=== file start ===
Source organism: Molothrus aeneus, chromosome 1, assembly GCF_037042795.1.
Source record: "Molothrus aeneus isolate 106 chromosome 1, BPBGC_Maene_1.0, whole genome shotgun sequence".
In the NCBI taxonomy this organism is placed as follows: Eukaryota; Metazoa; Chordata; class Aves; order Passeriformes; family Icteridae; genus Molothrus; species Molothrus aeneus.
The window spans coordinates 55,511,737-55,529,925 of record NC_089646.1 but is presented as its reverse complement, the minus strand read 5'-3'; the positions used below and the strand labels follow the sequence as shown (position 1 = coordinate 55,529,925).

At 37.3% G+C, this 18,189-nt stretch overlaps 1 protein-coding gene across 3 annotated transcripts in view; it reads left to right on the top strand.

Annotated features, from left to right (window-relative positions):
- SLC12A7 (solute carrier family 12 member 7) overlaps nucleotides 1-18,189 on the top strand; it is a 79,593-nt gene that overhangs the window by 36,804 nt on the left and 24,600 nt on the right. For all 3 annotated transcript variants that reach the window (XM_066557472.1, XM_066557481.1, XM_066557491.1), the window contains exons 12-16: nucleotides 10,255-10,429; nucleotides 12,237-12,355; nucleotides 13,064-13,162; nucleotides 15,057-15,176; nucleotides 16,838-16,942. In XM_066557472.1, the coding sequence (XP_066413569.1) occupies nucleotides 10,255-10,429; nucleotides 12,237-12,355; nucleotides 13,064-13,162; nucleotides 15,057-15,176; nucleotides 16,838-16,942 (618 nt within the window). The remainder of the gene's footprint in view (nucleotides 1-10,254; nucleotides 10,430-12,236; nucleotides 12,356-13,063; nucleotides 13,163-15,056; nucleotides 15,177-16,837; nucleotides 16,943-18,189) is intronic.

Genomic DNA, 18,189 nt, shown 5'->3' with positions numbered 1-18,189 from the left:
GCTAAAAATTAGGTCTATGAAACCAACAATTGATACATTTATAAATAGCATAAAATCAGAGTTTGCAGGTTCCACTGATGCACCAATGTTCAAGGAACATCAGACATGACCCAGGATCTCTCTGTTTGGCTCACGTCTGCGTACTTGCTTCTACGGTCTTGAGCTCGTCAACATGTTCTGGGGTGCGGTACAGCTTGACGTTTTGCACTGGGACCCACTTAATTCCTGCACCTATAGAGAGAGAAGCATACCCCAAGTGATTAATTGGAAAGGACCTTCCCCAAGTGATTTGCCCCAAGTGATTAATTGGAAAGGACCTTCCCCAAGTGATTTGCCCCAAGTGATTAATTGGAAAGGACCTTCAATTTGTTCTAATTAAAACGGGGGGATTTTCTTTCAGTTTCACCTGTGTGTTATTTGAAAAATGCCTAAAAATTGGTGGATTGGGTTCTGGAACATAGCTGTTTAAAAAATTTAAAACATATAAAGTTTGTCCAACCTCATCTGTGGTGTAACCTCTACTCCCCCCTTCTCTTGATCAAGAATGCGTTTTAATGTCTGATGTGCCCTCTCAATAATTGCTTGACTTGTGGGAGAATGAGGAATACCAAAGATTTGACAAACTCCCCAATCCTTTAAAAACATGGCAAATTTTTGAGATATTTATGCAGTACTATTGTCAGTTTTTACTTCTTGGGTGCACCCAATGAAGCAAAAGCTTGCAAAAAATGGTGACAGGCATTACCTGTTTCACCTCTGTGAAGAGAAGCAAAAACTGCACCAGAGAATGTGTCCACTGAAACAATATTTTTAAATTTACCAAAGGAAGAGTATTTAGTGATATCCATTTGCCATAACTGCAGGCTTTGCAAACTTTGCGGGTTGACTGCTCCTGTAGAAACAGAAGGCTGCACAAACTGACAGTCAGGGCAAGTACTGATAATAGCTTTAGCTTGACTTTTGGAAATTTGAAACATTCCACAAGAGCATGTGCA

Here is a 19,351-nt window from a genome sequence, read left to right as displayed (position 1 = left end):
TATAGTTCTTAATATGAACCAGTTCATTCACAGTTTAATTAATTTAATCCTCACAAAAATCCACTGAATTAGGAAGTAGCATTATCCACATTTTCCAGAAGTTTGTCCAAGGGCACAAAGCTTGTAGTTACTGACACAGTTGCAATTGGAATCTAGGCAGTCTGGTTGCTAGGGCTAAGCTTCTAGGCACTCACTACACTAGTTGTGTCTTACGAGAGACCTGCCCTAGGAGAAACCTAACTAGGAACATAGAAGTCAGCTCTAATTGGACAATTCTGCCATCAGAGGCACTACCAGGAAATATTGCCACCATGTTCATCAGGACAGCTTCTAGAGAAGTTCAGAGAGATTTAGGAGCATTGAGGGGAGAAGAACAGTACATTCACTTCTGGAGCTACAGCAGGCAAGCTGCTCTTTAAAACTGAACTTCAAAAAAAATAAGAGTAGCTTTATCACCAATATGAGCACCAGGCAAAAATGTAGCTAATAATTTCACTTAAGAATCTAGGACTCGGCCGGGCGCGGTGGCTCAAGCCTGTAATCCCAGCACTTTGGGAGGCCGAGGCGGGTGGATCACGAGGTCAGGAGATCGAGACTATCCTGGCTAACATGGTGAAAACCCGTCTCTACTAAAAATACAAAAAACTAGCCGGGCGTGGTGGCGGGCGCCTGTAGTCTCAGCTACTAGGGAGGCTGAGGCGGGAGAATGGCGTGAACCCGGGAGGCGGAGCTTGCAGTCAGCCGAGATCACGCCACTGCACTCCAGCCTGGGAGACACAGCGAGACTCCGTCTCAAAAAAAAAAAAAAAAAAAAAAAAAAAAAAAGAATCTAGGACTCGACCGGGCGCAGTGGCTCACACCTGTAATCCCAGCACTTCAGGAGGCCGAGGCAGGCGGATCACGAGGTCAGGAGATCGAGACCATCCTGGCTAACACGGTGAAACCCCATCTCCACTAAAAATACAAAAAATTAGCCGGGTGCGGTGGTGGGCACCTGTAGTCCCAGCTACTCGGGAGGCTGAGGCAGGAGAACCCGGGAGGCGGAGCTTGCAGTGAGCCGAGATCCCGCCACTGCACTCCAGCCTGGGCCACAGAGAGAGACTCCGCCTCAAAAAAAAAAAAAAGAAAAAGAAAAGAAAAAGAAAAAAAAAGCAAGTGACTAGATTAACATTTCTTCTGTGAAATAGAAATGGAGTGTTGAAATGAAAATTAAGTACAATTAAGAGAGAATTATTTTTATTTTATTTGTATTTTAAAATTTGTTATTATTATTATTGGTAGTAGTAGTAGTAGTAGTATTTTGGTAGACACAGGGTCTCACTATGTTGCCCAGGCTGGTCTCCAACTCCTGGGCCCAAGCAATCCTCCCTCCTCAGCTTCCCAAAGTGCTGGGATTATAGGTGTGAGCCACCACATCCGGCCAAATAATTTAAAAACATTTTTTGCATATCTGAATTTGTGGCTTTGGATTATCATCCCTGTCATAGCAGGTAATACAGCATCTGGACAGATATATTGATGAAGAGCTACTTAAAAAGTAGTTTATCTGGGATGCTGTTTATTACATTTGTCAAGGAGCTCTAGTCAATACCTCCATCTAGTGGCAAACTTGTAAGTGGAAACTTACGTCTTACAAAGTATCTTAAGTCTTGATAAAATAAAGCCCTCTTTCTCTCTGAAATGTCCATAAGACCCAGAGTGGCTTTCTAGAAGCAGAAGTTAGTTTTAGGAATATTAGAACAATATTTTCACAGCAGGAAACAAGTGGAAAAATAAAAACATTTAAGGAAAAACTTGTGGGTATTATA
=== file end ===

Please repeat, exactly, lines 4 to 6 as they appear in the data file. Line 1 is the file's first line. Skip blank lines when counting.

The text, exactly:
The window spans coordinates 55,511,737-55,529,925 of record NC_089646.1 but is presented as its reverse complement, the minus strand read 5'-3'; the positions used below and the strand labels follow the sequence as shown (position 1 = coordinate 55,529,925).

At 37.3% G+C, this 18,189-nt stretch overlaps 1 protein-coding gene across 3 annotated transcripts in view; it reads left to right on the top strand.

Annotated features, from left to right (window-relative positions):